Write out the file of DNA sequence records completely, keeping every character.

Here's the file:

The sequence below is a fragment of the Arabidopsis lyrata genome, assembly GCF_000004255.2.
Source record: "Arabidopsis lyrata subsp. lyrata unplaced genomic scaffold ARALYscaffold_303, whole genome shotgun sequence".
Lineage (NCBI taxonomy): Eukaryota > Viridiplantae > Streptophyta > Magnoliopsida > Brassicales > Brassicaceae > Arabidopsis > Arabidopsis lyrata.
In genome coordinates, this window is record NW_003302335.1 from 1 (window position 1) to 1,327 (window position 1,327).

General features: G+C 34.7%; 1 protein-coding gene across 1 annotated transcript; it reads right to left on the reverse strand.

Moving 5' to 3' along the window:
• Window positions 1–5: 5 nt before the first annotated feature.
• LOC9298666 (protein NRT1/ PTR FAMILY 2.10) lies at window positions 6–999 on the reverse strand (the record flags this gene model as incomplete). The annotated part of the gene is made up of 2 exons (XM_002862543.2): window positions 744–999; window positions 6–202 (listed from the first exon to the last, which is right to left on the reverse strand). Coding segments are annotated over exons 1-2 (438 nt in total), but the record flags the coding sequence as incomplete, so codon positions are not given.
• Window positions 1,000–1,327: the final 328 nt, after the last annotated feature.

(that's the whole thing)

The sequence below is a fragment of the Arabidopsis lyrata genome, assembly GCF_000004255.2.
Source record: "Arabidopsis lyrata subsp. lyrata unplaced genomic scaffold ARALYscaffold_303, whole genome shotgun sequence".
Lineage (NCBI taxonomy): Eukaryota > Viridiplantae > Streptophyta > Magnoliopsida > Brassicales > Brassicaceae > Arabidopsis > Arabidopsis lyrata.
In genome coordinates, this window is record NW_003302335.1 from 1 (window position 1) to 1,327 (window position 1,327).

General features: G+C 34.7%; 1 protein-coding gene across 1 annotated transcript; it reads right to left on the reverse strand.

Moving 5' to 3' along the window:
• Window positions 1–5: 5 nt before the first annotated feature.
• LOC9298666 (protein NRT1/ PTR FAMILY 2.10) lies at window positions 6–999 on the reverse strand (the record flags this gene model as incomplete). The annotated part of the gene is made up of 2 exons (XM_002862543.2): window positions 744–999; window positions 6–202 (listed from the first exon to the last, which is right to left on the reverse strand). Coding segments are annotated over exons 1-2 (438 nt in total), but the record flags the coding sequence as incomplete, so codon positions are not given.
• Window positions 1,000–1,327: the final 328 nt, after the last annotated feature.